in northern Morocco with anything between
20,000 and 80,000 inhabitants, enjoying
semi-independence (unofficial) from
the rest of the country. It lies in
the Rif Mountains, in a section called
Ketama Mountains, with peeks reaching
heights of 2,448 metres.
The largest settlement in the region
is the town of Ketama or Issaguen, while
the large village of Tleta-Ketama 8
km south lies in the centre of Ketama
Ketama's status as semi-independent
is well illustrated by the absence of
Moroccan police here as well as no Moroccan
flags on any house or building.
The main produce of the region is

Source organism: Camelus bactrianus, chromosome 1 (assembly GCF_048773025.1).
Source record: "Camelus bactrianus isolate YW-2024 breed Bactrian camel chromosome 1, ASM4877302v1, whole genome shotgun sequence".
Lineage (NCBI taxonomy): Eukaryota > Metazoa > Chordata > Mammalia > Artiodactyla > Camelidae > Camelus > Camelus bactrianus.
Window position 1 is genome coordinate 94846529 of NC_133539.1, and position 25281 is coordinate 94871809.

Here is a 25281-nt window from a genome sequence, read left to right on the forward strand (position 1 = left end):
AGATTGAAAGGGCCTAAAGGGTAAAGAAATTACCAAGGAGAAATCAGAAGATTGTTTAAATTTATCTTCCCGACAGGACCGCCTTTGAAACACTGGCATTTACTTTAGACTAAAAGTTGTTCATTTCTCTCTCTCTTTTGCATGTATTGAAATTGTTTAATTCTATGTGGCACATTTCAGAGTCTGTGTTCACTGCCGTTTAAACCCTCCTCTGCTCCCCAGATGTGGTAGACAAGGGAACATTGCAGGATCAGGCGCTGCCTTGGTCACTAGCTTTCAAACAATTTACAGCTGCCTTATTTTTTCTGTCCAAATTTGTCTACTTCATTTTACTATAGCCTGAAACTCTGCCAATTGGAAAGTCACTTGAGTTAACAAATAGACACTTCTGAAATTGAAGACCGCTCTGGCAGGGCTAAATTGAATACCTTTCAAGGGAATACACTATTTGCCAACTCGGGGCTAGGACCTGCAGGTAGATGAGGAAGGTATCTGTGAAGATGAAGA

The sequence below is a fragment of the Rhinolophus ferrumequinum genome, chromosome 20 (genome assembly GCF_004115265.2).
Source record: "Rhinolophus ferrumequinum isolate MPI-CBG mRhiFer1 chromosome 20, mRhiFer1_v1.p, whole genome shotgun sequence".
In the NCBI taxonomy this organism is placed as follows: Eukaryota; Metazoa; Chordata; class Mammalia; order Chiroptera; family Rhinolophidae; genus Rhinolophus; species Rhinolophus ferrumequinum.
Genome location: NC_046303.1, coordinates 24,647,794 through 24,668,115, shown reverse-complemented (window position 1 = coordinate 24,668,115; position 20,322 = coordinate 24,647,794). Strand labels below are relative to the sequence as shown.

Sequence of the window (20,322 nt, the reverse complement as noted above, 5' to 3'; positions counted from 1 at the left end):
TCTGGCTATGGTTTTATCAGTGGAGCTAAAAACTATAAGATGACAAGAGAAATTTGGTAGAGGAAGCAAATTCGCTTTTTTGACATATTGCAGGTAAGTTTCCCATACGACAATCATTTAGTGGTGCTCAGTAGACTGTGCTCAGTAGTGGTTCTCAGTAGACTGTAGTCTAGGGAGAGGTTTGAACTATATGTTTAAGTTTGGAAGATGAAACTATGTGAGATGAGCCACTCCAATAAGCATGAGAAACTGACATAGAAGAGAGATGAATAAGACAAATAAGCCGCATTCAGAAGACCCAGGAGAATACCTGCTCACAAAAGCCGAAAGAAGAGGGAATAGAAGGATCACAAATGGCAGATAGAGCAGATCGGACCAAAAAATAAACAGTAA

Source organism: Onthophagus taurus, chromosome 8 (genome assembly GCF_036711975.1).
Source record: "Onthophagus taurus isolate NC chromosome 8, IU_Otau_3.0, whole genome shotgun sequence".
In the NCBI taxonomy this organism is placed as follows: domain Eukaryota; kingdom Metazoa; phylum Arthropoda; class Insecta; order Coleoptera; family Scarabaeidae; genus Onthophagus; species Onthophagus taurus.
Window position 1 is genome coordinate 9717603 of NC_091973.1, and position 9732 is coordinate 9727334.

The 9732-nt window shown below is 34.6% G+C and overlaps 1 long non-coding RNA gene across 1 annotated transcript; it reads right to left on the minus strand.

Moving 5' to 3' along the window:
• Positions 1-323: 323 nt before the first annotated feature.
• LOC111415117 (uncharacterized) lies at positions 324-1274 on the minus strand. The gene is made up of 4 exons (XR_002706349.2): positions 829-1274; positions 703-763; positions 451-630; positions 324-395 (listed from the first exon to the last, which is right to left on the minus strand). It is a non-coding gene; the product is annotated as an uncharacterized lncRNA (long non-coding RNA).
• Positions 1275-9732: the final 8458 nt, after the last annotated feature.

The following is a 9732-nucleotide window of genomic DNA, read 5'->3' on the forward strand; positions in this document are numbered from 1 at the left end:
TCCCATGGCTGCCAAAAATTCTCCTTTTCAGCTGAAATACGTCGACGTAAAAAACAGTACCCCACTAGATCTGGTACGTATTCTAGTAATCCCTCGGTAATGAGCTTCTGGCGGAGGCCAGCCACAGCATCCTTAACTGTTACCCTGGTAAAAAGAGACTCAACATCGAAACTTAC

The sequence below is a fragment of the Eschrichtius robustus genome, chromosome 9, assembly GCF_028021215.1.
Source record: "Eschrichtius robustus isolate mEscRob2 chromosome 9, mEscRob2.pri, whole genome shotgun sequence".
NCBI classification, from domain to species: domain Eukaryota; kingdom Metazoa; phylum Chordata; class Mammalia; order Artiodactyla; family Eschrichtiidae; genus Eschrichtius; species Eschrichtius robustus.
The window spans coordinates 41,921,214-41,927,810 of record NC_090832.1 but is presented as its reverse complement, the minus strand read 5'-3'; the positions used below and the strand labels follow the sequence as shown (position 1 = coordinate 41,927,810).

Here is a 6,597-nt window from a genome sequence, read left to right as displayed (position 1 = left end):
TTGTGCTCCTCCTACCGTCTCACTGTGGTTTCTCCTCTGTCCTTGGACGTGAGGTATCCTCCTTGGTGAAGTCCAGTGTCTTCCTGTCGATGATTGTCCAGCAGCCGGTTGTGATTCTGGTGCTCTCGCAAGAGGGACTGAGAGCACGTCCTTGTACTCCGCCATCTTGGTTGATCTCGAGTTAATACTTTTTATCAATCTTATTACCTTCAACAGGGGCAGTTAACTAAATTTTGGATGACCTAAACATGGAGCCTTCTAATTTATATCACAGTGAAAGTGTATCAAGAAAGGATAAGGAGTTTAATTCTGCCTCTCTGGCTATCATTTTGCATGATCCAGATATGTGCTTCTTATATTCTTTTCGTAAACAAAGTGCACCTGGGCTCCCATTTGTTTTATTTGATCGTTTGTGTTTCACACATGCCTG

the production and export of hashish.
Moroccan authorities are either unable
to control the region, due to the strength
of local lords, or allows its semi-independece
to have an excuse to benefit itself
from the production of hashish despite
much pressure from the European Union
to bring it to an end. Tourism was earlier
of importance, Ketama both having skiing
opportunities and forests ideal for
Ketama is poorly connected to other
urban centres of Morocco by winding,
mountain roads. Fez is 175 km south,
Al-Hoceima 115 km northeast and Chefchaouen
110 km west.
The population are Berbers, speaking